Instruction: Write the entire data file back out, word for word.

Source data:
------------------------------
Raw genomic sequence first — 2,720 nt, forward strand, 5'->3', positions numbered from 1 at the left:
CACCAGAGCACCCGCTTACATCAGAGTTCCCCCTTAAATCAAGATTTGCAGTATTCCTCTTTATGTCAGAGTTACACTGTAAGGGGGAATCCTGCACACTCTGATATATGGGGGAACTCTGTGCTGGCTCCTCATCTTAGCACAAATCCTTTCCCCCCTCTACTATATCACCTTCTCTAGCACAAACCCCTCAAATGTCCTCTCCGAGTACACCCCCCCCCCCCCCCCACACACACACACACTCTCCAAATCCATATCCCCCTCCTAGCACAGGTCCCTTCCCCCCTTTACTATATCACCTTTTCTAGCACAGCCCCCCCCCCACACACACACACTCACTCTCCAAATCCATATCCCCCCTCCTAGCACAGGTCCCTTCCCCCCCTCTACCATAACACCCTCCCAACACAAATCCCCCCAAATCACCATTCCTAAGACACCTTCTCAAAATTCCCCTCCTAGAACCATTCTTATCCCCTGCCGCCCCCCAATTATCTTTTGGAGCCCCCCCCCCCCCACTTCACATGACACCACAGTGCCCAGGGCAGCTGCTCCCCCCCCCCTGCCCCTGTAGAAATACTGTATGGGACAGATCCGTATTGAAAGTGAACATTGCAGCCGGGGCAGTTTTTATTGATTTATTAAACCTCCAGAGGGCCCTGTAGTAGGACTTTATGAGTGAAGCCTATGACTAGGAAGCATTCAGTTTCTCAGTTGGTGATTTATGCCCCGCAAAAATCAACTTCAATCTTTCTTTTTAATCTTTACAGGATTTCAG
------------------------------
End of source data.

Raw genomic sequence first — 2,720 nt, forward strand, 5'->3', positions numbered from 1 at the left:
CACCAGAGCACCCGCTTACATCAGAGTTCCCCCTTAAATCAAGATTTGCAGTATTCCTCTTTATGTCAGAGTTACACTGTAAGGGGGAATCCTGCACACTCTGATATATGGGGGAACTCTGTGCTGGCTCCTCATCTTAGCACAAATCCTTTCCCCCCTCTACTATATCACCTTCTCTAGCACAAACCCCTCAAATGTCCTCTCCGAGTACACCCCCCCCCCCCCCCCACACACACACACACTCTCCAAATCCATATCCCCCTCCTAGCACAGGTCCCTTCCCCCCTTTACTATATCACCTTTTCTAGCACAGCCCCCCCCCCACACACACACACTCACTCTCCAAATCCATATCCCCCCTCCTAGCACAGGTCCCTTCCCCCCCTCTACCATAACACCCTCCCAACACAAATCCCCCCAAATCACCATTCCTAAGACACCTTCTCAAAATTCCCCTCCTAGAACCATTCTTATCCCCTGCCGCCCCCCAATTATCTTTTGGAGCCCCCCCCCCCCCACTTCACATGACACCACAGTGCCCAGGGCAGCTGCTCCCCCCCCCCTGCCCCTGTAGAAATACTGTATGGGACAGATCCGTATTGAAAGTGAACATTGCAGCCGGGGCAGTTTTTATTGATTTATTAAACCTCCAGAGGGCCCTGTAGTAGGACTTTATGAGTGAAGCCTATGACTAGGAAGCATTCAGTTTCTCAGTTGGTGATTTATGCCCCGCAAAAATCAACTTCAATCTTTCTTTTTAATCTTTACAGGATTTCAG